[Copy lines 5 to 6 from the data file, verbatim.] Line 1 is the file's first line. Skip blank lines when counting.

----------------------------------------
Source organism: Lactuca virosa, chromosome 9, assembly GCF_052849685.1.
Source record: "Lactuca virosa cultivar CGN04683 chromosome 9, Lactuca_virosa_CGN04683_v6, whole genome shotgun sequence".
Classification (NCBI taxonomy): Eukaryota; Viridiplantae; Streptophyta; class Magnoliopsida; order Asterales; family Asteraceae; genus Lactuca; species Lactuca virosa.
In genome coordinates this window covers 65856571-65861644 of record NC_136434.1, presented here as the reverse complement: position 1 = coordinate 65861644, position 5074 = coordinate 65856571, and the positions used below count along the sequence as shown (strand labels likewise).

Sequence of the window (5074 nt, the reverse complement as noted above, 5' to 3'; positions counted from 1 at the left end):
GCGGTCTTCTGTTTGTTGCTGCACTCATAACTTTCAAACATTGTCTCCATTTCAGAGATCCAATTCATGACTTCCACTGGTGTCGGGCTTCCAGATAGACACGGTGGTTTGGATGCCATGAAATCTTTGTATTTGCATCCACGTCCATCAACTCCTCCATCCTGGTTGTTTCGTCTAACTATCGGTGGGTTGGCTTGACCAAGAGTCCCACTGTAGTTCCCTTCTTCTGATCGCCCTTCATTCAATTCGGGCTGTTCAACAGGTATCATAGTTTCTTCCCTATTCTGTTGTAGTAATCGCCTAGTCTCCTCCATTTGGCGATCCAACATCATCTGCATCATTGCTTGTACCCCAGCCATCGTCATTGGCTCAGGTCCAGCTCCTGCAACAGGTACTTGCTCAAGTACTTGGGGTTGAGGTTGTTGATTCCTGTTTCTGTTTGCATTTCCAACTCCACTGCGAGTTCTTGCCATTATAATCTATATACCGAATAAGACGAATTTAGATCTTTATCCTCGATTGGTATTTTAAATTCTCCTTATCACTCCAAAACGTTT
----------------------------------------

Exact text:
Sequence of the window (5074 nt, the reverse complement as noted above, 5' to 3'; positions counted from 1 at the left end):
GCGGTCTTCTGTTTGTTGCTGCACTCATAACTTTCAAACATTGTCTCCATTTCAGAGATCCAATTCATGACTTCCACTGGTGTCGGGCTTCCAGATAGACACGGTGGTTTGGATGCCATGAAATCTTTGTATTTGCATCCACGTCCATCAACTCCTCCATCCTGGTTGTTTCGTCTAACTATCGGTGGGTTGGCTTGACCAAGAGTCCCACTGTAGTTCCCTTCTTCTGATCGCCCTTCATTCAATTCGGGCTGTTCAACAGGTATCATAGTTTCTTCCCTATTCTGTTGTAGTAATCGCCTAGTCTCCTCCATTTGGCGATCCAACATCATCTGCATCATTGCTTGTACCCCAGCCATCGTCATTGGCTCAGGTCCAGCTCCTGCAACAGGTACTTGCTCAAGTACTTGGGGTTGAGGTTGTTGATTCCTGTTTCTGTTTGCATTTCCAACTCCACTGCGAGTTCTTGCCATTATAATCTATATACCGAATAAGACGAATTTAGATCTTTATCCTCGATTGGTATTTTAAATTCTCCTTATCACTCCAAAACGTTT